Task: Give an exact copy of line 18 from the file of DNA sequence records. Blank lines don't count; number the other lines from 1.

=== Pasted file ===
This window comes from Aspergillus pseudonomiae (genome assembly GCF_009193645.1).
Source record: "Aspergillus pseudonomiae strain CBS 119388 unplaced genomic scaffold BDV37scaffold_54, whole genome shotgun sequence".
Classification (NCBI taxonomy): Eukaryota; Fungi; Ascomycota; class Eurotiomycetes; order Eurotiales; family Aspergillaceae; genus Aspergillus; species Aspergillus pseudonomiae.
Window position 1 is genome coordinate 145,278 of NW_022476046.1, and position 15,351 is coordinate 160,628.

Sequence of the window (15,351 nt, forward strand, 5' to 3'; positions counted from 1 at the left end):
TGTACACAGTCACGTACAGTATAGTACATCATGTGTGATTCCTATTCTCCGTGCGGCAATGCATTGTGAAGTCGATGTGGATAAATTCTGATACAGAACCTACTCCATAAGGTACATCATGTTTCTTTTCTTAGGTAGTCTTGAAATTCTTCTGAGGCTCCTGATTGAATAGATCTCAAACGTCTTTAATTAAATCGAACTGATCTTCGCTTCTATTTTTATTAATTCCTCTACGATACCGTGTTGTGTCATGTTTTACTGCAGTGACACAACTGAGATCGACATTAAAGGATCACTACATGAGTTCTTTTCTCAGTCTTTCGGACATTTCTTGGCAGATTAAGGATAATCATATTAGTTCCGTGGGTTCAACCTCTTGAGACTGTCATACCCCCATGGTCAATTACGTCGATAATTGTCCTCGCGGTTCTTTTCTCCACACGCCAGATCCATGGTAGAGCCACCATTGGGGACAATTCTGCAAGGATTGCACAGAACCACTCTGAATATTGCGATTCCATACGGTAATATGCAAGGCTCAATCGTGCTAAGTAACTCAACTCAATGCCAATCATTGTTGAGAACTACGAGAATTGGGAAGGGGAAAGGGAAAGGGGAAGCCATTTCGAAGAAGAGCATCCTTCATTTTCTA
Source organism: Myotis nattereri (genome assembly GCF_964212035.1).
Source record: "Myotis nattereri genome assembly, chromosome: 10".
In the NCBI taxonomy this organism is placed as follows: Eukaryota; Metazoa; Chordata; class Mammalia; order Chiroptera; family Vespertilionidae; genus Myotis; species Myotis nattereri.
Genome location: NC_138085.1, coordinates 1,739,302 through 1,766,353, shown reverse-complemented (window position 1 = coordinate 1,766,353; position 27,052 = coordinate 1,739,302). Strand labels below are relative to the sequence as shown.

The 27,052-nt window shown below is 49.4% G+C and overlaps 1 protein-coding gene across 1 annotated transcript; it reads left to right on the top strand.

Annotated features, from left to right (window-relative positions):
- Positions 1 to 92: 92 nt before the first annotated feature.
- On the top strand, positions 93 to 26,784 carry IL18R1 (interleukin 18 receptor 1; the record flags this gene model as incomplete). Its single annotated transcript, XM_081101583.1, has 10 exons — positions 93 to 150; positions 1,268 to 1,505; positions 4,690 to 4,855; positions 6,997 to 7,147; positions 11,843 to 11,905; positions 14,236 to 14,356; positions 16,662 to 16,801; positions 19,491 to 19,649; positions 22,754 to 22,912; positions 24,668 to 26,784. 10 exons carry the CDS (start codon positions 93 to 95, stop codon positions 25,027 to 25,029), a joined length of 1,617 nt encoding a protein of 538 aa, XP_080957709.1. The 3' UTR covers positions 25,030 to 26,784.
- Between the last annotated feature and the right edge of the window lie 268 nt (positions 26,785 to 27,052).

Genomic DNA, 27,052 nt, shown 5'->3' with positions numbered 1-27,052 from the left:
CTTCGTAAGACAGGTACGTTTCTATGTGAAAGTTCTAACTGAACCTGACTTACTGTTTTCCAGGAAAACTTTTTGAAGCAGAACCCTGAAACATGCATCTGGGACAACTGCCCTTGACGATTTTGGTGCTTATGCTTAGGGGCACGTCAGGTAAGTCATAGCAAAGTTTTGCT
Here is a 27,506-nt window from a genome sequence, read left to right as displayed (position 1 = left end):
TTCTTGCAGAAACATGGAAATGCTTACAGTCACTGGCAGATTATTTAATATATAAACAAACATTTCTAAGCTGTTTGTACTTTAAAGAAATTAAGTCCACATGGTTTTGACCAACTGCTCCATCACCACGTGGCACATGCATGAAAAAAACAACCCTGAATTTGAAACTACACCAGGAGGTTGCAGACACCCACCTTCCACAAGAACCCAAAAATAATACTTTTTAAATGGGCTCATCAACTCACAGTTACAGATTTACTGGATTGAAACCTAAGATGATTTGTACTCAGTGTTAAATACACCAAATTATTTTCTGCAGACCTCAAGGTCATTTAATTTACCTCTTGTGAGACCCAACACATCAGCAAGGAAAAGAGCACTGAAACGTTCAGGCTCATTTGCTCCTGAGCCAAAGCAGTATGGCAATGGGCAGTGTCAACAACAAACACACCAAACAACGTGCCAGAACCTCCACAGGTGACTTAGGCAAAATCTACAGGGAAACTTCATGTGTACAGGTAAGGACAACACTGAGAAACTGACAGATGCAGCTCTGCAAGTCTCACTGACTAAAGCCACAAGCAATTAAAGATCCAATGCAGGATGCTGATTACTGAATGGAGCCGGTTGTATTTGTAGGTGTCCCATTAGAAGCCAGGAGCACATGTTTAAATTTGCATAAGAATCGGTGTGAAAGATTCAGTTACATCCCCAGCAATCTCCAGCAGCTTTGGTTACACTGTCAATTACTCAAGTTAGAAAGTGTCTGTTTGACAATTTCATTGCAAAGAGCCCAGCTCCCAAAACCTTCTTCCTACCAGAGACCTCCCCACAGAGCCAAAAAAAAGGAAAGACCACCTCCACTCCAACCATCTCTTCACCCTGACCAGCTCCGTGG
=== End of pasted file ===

Here is a 27,506-nt window from a genome sequence, read left to right as displayed (position 1 = left end):